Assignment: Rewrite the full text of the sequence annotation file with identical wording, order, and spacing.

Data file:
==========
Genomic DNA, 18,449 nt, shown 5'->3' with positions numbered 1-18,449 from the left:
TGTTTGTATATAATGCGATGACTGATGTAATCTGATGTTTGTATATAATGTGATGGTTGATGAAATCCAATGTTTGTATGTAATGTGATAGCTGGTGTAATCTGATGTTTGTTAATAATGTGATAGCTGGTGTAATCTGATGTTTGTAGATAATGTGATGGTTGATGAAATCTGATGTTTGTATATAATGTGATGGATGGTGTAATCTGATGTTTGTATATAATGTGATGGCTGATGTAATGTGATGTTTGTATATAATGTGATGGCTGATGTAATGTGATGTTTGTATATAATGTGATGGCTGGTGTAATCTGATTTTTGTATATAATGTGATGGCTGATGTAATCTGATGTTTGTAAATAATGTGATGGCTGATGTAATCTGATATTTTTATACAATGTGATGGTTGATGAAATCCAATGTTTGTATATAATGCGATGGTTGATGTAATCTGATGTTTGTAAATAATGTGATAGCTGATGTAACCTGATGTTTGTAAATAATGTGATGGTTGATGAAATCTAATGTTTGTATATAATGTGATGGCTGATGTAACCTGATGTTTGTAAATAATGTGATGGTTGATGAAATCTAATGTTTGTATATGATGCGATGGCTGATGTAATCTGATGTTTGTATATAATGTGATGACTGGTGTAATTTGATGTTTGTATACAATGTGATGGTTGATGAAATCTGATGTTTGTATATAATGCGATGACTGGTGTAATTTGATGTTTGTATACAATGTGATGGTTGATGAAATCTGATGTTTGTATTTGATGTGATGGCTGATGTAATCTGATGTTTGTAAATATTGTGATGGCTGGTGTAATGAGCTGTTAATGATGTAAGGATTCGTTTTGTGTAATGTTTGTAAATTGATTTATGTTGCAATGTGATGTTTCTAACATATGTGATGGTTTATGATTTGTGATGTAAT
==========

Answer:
Genomic DNA, 18,449 nt, shown 5'->3' with positions numbered 1-18,449 from the left:
TGTTTGTATATAATGCGATGACTGATGTAATCTGATGTTTGTATATAATGTGATGGTTGATGAAATCCAATGTTTGTATGTAATGTGATAGCTGGTGTAATCTGATGTTTGTTAATAATGTGATAGCTGGTGTAATCTGATGTTTGTAGATAATGTGATGGTTGATGAAATCTGATGTTTGTATATAATGTGATGGATGGTGTAATCTGATGTTTGTATATAATGTGATGGCTGATGTAATGTGATGTTTGTATATAATGTGATGGCTGATGTAATGTGATGTTTGTATATAATGTGATGGCTGGTGTAATCTGATTTTTGTATATAATGTGATGGCTGATGTAATCTGATGTTTGTAAATAATGTGATGGCTGATGTAATCTGATATTTTTATACAATGTGATGGTTGATGAAATCCAATGTTTGTATATAATGCGATGGTTGATGTAATCTGATGTTTGTAAATAATGTGATAGCTGATGTAACCTGATGTTTGTAAATAATGTGATGGTTGATGAAATCTAATGTTTGTATATAATGTGATGGCTGATGTAACCTGATGTTTGTAAATAATGTGATGGTTGATGAAATCTAATGTTTGTATATGATGCGATGGCTGATGTAATCTGATGTTTGTATATAATGTGATGACTGGTGTAATTTGATGTTTGTATACAATGTGATGGTTGATGAAATCTGATGTTTGTATATAATGCGATGACTGGTGTAATTTGATGTTTGTATACAATGTGATGGTTGATGAAATCTGATGTTTGTATTTGATGTGATGGCTGATGTAATCTGATGTTTGTAAATATTGTGATGGCTGGTGTAATGAGCTGTTAATGATGTAAGGATTCGTTTTGTGTAATGTTTGTAAATTGATTTATGTTGCAATGTGATGTTTCTAACATATGTGATGGTTTATGATTTGTGATGTAAT